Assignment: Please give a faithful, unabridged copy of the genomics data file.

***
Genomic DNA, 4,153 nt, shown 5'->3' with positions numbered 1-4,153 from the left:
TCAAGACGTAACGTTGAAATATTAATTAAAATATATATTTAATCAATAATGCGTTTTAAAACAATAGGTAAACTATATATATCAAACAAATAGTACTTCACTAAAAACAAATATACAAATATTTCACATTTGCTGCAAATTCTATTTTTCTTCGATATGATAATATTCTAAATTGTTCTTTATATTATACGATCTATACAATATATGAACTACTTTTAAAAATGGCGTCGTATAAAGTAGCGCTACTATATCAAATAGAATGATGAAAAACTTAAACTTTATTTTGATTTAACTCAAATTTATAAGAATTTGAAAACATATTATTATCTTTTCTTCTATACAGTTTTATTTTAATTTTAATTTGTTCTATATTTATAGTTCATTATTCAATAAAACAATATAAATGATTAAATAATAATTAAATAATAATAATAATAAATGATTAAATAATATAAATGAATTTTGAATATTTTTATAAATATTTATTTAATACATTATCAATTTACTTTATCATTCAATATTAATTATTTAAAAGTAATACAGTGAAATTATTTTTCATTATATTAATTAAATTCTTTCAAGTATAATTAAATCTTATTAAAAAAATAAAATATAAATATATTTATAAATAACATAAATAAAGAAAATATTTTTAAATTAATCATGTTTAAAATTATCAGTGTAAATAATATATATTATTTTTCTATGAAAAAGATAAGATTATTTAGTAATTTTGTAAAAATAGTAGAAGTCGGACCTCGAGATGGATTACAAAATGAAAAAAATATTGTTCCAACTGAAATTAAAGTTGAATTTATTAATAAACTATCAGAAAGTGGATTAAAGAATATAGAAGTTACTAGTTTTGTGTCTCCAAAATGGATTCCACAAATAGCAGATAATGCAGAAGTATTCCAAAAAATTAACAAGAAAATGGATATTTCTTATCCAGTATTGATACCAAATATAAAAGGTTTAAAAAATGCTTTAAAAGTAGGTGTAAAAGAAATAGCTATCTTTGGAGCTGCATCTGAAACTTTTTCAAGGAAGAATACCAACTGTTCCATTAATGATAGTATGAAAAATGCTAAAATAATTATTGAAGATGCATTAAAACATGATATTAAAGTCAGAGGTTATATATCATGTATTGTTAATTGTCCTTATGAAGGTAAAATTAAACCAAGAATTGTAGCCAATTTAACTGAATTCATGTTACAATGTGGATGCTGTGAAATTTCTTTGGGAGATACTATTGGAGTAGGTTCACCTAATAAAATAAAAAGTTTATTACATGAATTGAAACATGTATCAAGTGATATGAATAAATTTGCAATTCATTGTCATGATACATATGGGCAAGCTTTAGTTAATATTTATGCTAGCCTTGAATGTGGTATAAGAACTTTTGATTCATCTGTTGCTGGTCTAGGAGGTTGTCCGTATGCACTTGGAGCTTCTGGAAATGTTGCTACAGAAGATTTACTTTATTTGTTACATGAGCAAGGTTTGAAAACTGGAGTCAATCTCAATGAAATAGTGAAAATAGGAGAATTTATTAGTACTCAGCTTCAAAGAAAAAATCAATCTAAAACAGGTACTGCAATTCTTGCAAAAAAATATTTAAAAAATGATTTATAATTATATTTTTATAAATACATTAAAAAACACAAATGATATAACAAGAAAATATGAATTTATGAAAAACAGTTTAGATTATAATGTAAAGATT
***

Genomic DNA, 4,153 nt, shown 5'->3' with positions numbered 1-4,153 from the left:
TCAAGACGTAACGTTGAAATATTAATTAAAATATATATTTAATCAATAATGCGTTTTAAAACAATAGGTAAACTATATATATCAAACAAATAGTACTTCACTAAAAACAAATATACAAATATTTCACATTTGCTGCAAATTCTATTTTTCTTCGATATGATAATATTCTAAATTGTTCTTTATATTATACGATCTATACAATATATGAACTACTTTTAAAAATGGCGTCGTATAAAGTAGCGCTACTATATCAAATAGAATGATGAAAAACTTAAACTTTATTTTGATTTAACTCAAATTTATAAGAATTTGAAAACATATTATTATCTTTTCTTCTATACAGTTTTATTTTAATTTTAATTTGTTCTATATTTATAGTTCATTATTCAATAAAACAATATAAATGATTAAATAATAATTAAATAATAATAATAATAAATGATTAAATAATATAAATGAATTTTGAATATTTTTATAAATATTTATTTAATACATTATCAATTTACTTTATCATTCAATATTAATTATTTAAAAGTAATACAGTGAAATTATTTTTCATTATATTAATTAAATTCTTTCAAGTATAATTAAATCTTATTAAAAAAATAAAATATAAATATATTTATAAATAACATAAATAAAGAAAATATTTTTAAATTAATCATGTTTAAAATTATCAGTGTAAATAATATATATTATTTTTCTATGAAAAAGATAAGATTATTTAGTAATTTTGTAAAAATAGTAGAAGTCGGACCTCGAGATGGATTACAAAATGAAAAAAATATTGTTCCAACTGAAATTAAAGTTGAATTTATTAATAAACTATCAGAAAGTGGATTAAAGAATATAGAAGTTACTAGTTTTGTGTCTCCAAAATGGATTCCACAAATAGCAGATAATGCAGAAGTATTCCAAAAAATTAACAAGAAAATGGATATTTCTTATCCAGTATTGATACCAAATATAAAAGGTTTAAAAAATGCTTTAAAAGTAGGTGTAAAAGAAATAGCTATCTTTGGAGCTGCATCTGAAACTTTTTCAAGGAAGAATACCAACTGTTCCATTAATGATAGTATGAAAAATGCTAAAATAATTATTGAAGATGCATTAAAACATGATATTAAAGTCAGAGGTTATATATCATGTATTGTTAATTGTCCTTATGAAGGTAAAATTAAACCAAGAATTGTAGCCAATTTAACTGAATTCATGTTACAATGTGGATGCTGTGAAATTTCTTTGGGAGATACTATTGGAGTAGGTTCACCTAATAAAATAAAAAGTTTATTACATGAATTGAAACATGTATCAAGTGATATGAATAAATTTGCAATTCATTGTCATGATACATATGGGCAAGCTTTAGTTAATATTTATGCTAGCCTTGAATGTGGTATAAGAACTTTTGATTCATCTGTTGCTGGTCTAGGAGGTTGTCCGTATGCACTTGGAGCTTCTGGAAATGTTGCTACAGAAGATTTACTTTATTTGTTACATGAGCAAGGTTTGAAAACTGGAGTCAATCTCAATGAAATAGTGAAAATAGGAGAATTTATTAGTACTCAGCTTCAAAGAAAAAATCAATCTAAAACAGGTACTGCAATTCTTGCAAAAAAATATTTAAAAAATGATTTATAATTATATTTTTATAAATACATTAAAAAACACAAATGATATAACAAGAAAATATGAATTTATGAAAAACAGTTTAGATTATAATGTAAAGATT